Friday, October 30, 2020 Matthew 20:17-34
What comment from Jesus probably sparked the request for James and John to be given places of high rank? (hint: Matthew 19:28)
Why do you suppose Jesus directed his response at James and John rather than their mother, who made the request on their behalf?
What do you suppose Jesus meant when he compared the cup he would drink and the cup his disciples would drink?
Reflecting on your personal experiences, is it still true today that people in high ranking positions “lord it over” their underlings, and “exercise authority over them” (v. 25)?
What benefits have you actually witnessed from well-conceived servant leadership? Can you recall any good examples? (If so, offer a quick prayer of gratitude.)
How did the healing of the blind men demonstrate Jesus’ articulated value of servant leadership?
Did you catch the Messianic implications in the title used by the blind men to address Jesus?
What kind of emotional dynamic drives servant leadership such as Jesus demonstrates?
Saturday, October 31, 2020 Matthew 21:1-17
To what degree do you think Jesus was in control of the events leading into and playing out in his triumphal entry into Jerusalem?
Do you think Jesus planned in advance to drive out the buyers and sellers and upend the tables of money changers in the temple courts, or do you think it was more of a spontaneous reaction to what he witnessed there?
How much actual loss of property or money do you think Jesus caused by his action (don’t consider loss of potential earnings)?
Based on the information given in this section, what various opinions about the identity of Jesus were represented among the people on the day of Jesus’ parade entrance into Jerusalem?
Which of Jesus’ actions or words do you think made for the strongest claim about his true identity?
When Jesus returned to Bethphage do you suppose he had any follow-up conversation with the owner of the donkey he had borrowed?
What would you identify about Jesus from this section that is worth imitating or emulating?
Sunday, November 1, 2020 Matthew 21:13
How would this statement be interpreted if Jesus were only a prophet? How would it be interpreted if he were identified as the embodied presence of the LORD, God of Israel? Is the difference significant?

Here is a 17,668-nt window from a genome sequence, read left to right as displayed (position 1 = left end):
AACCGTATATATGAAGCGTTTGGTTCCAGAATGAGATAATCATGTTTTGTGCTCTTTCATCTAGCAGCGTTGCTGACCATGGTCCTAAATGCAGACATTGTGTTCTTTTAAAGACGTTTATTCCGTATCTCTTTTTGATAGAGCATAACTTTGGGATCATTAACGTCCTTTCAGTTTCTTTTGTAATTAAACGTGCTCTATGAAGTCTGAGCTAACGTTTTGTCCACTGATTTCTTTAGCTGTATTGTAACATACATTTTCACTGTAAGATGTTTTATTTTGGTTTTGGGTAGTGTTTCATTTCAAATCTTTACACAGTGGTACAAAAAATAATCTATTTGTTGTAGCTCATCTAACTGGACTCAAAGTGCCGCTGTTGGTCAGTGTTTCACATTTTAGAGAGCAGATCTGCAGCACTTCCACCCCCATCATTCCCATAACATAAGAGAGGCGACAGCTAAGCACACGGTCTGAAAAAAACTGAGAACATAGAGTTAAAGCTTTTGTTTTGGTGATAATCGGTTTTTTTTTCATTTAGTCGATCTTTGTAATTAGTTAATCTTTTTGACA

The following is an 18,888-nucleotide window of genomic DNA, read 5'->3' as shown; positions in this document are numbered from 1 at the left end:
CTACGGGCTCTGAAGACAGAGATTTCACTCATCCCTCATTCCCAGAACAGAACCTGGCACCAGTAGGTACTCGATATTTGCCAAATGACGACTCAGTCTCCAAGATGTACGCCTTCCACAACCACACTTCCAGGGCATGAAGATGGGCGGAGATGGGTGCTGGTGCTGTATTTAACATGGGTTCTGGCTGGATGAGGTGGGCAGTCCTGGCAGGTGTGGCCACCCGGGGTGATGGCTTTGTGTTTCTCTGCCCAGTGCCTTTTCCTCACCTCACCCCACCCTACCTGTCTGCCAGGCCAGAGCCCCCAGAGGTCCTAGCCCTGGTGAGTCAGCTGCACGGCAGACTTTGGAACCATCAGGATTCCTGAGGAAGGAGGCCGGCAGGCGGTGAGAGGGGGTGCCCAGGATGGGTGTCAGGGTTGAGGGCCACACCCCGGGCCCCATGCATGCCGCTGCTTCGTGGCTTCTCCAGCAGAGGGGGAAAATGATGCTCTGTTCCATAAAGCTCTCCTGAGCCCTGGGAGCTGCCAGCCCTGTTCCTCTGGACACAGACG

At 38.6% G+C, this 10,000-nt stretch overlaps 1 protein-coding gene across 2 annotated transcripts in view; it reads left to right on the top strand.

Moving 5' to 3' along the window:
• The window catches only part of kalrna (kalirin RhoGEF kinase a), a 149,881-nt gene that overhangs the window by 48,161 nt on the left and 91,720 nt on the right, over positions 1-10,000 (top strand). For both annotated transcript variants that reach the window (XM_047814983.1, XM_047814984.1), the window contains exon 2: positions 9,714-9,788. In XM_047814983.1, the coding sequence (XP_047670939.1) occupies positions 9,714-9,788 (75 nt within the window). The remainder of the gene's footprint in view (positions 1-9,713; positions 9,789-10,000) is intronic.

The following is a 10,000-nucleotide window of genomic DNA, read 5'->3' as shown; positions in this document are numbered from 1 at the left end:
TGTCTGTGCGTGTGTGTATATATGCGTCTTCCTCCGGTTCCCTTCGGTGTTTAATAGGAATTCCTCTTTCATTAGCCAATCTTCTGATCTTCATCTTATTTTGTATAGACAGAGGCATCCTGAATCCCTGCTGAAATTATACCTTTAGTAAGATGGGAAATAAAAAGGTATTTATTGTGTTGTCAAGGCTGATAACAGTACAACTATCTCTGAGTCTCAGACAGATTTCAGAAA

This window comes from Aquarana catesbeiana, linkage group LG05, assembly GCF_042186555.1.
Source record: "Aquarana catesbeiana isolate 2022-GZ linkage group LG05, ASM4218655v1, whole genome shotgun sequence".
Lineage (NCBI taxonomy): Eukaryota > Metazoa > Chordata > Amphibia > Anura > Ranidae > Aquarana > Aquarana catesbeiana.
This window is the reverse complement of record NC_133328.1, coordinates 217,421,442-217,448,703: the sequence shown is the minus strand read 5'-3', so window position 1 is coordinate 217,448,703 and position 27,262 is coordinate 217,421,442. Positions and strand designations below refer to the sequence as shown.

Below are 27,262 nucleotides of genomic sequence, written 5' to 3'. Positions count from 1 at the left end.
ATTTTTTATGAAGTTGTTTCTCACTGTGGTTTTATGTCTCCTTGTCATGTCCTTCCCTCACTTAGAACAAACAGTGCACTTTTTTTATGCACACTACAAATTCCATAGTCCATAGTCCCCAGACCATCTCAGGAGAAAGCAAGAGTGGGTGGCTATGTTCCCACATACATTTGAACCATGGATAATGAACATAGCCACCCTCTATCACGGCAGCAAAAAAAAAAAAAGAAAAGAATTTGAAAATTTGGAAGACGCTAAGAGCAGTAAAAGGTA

Does Jesus’ stress on God’s temple being a house of prayer add anything significant to his prior teaching about prayer (praying secretly in a closet and following his set pattern, Matthew 6:5-13)?
How important is it for God’s people to have a place for everyone to gather for public prayer?
How important a role does public prayer play in what happens when you see God’s people gathering together today?
Monday, November 2, 2020 Matthew 21:18-21:46
Considering Jesus’ cursing of the fig tree, which of these interpretations makes the most sense to you: [a] This was a simple (and perhaps somewhat impulsive) exercise of miraculous power intended by Jesus as an example for his disciples to follow when they would attain greater faith; [b] this was a deliberately enacted parable or object lesson by Jesus to get his disciples to reflect on everything John the Baptist and Jesus had taught earlier about a tree and its fruit (Matthew 3:8-10; 7:15-20; 12:33-35); [c] this was a challenge for the disciples to make other meaningful connections with Scriptures that dealt with figs or fig trees, and perhaps gain greater insight into their position within God’s greater plan (e.g. Genesis 3:7; Jeremiah 24:1-10); [d] who knows?
Do you suppose the money changers and animal sellers had returned to the temple courts by the time Jesus returned the next day? If so, what do you suppose they might have been thinking when they saw him back again?
Considering that Jesus mentions the ministry of John the Baptist twice during the disputations at the temple courts, what seems to Jesus to be the most important thing about John’s preparatory role?
How does Jesus model here what he had taught about loving one’s enemies and doing for others what you would have them do for you?
Wednesday, November 4, 2020 Matthew 23:1-39
Can you think of any situations where you have been called upon to honor persons in positions of responsibility, or their policies, while disagreeing with their approach or personal character? How does that kind of situation test your own personal integrity?
Based on this section, how might you summarize Jesus’ definition of ‘hypocrite’?
Considering “the important matters of the law—justice, mercy and faithfulness” (23:23), how would you grade your own church and American churches in general with regard to keeping these values central and living them out?
What can you learn from Jesus’ example here about how to love your enemies?
Thursday, November 5, 2020 Matthew 22:37-39
To what degree do you think it is possible to quantify the extent of a person’s love? In other words, is love more of a qualitative or quantitative thing, or both?
How important do you think it is to understand the distinctions between heart, soul, and mind, in order to keep the greatest commandment?
How do you interpret and apply the qualification, “as yourself,” in the command to “love your neighbor as yourself?”
Do you agree or disagree with Dallas Willard’s main test of Christian character: whether you spontaneously respond with love to someone who is acting like your enemy?